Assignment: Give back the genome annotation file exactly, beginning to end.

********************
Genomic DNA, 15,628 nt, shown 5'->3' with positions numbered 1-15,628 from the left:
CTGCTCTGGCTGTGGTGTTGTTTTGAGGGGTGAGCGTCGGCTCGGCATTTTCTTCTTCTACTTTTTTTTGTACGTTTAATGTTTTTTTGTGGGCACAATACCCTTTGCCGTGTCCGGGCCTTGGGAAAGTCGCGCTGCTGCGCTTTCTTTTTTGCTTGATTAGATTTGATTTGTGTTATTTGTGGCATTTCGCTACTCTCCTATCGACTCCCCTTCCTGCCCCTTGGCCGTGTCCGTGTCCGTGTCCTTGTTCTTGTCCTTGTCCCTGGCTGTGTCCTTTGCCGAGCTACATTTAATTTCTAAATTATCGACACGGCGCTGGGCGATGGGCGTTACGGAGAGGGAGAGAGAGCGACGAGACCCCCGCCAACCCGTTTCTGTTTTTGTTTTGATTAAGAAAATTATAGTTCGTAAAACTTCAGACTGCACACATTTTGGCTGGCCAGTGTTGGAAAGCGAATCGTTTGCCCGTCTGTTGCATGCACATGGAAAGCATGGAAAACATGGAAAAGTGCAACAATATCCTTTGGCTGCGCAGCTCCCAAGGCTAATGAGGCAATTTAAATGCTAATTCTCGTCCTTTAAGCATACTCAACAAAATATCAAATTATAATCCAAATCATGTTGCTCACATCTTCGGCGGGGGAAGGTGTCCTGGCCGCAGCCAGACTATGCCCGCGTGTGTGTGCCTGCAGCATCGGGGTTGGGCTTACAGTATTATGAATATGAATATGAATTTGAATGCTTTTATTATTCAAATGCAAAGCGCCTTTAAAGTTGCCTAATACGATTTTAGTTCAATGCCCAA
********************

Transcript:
Genomic DNA, 15,628 nt, shown 5'->3' with positions numbered 1-15,628 from the left:
CTGCTCTGGCTGTGGTGTTGTTTTGAGGGGTGAGCGTCGGCTCGGCATTTTCTTCTTCTACTTTTTTTTGTACGTTTAATGTTTTTTTGTGGGCACAATACCCTTTGCCGTGTCCGGGCCTTGGGAAAGTCGCGCTGCTGCGCTTTCTTTTTTGCTTGATTAGATTTGATTTGTGTTATTTGTGGCATTTCGCTACTCTCCTATCGACTCCCCTTCCTGCCCCTTGGCCGTGTCCGTGTCCGTGTCCTTGTTCTTGTCCTTGTCCCTGGCTGTGTCCTTTGCCGAGCTACATTTAATTTCTAAATTATCGACACGGCGCTGGGCGATGGGCGTTACGGAGAGGGAGAGAGAGCGACGAGACCCCCGCCAACCCGTTTCTGTTTTTGTTTTGATTAAGAAAATTATAGTTCGTAAAACTTCAGACTGCACACATTTTGGCTGGCCAGTGTTGGAAAGCGAATCGTTTGCCCGTCTGTTGCATGCACATGGAAAGCATGGAAAACATGGAAAAGTGCAACAATATCCTTTGGCTGCGCAGCTCCCAAGGCTAATGAGGCAATTTAAATGCTAATTCTCGTCCTTTAAGCATACTCAACAAAATATCAAATTATAATCCAAATCATGTTGCTCACATCTTCGGCGGGGGAAGGTGTCCTGGCCGCAGCCAGACTATGCCCGCGTGTGTGTGCCTGCAGCATCGGGGTTGGGCTTACAGTATTATGAATATGAATATGAATTTGAATGCTTTTATTATTCAAATGCAAAGCGCCTTTAAAGTTGCCTAATACGATTTTAGTTCAATGCCCAA